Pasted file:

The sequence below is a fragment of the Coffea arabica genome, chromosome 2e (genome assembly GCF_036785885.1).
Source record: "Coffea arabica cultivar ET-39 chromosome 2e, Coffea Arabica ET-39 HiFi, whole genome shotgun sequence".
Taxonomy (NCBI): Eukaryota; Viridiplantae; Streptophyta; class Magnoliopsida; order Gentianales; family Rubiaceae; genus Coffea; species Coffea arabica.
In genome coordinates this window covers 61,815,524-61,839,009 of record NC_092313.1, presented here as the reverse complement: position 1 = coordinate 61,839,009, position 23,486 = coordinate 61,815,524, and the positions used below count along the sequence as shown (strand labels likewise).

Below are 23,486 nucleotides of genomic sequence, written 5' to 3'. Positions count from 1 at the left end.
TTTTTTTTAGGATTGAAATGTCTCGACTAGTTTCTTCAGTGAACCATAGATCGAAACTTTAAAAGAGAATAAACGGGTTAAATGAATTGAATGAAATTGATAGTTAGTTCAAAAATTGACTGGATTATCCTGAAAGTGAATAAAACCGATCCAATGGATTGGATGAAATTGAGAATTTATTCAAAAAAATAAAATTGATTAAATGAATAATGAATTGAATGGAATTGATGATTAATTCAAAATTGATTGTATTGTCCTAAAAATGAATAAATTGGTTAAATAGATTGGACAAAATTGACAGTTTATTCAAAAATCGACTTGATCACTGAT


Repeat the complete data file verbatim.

The sequence below is a fragment of the Coffea arabica genome, chromosome 2e (genome assembly GCF_036785885.1).
Source record: "Coffea arabica cultivar ET-39 chromosome 2e, Coffea Arabica ET-39 HiFi, whole genome shotgun sequence".
Taxonomy (NCBI): Eukaryota; Viridiplantae; Streptophyta; class Magnoliopsida; order Gentianales; family Rubiaceae; genus Coffea; species Coffea arabica.
In genome coordinates this window covers 61,815,524-61,839,009 of record NC_092313.1, presented here as the reverse complement: position 1 = coordinate 61,839,009, position 23,486 = coordinate 61,815,524, and the positions used below count along the sequence as shown (strand labels likewise).

Below are 23,486 nucleotides of genomic sequence, written 5' to 3'. Positions count from 1 at the left end.
TTTTTTTTAGGATTGAAATGTCTCGACTAGTTTCTTCAGTGAACCATAGATCGAAACTTTAAAAGAGAATAAACGGGTTAAATGAATTGAATGAAATTGATAGTTAGTTCAAAAATTGACTGGATTATCCTGAAAGTGAATAAAACCGATCCAATGGATTGGATGAAATTGAGAATTTATTCAAAAAAATAAAATTGATTAAATGAATAATGAATTGAATGGAATTGATGATTAATTCAAAATTGATTGTATTGTCCTAAAAATGAATAAATTGGTTAAATAGATTGGACAAAATTGACAGTTTATTCAAAAATCGACTTGATCACTGAT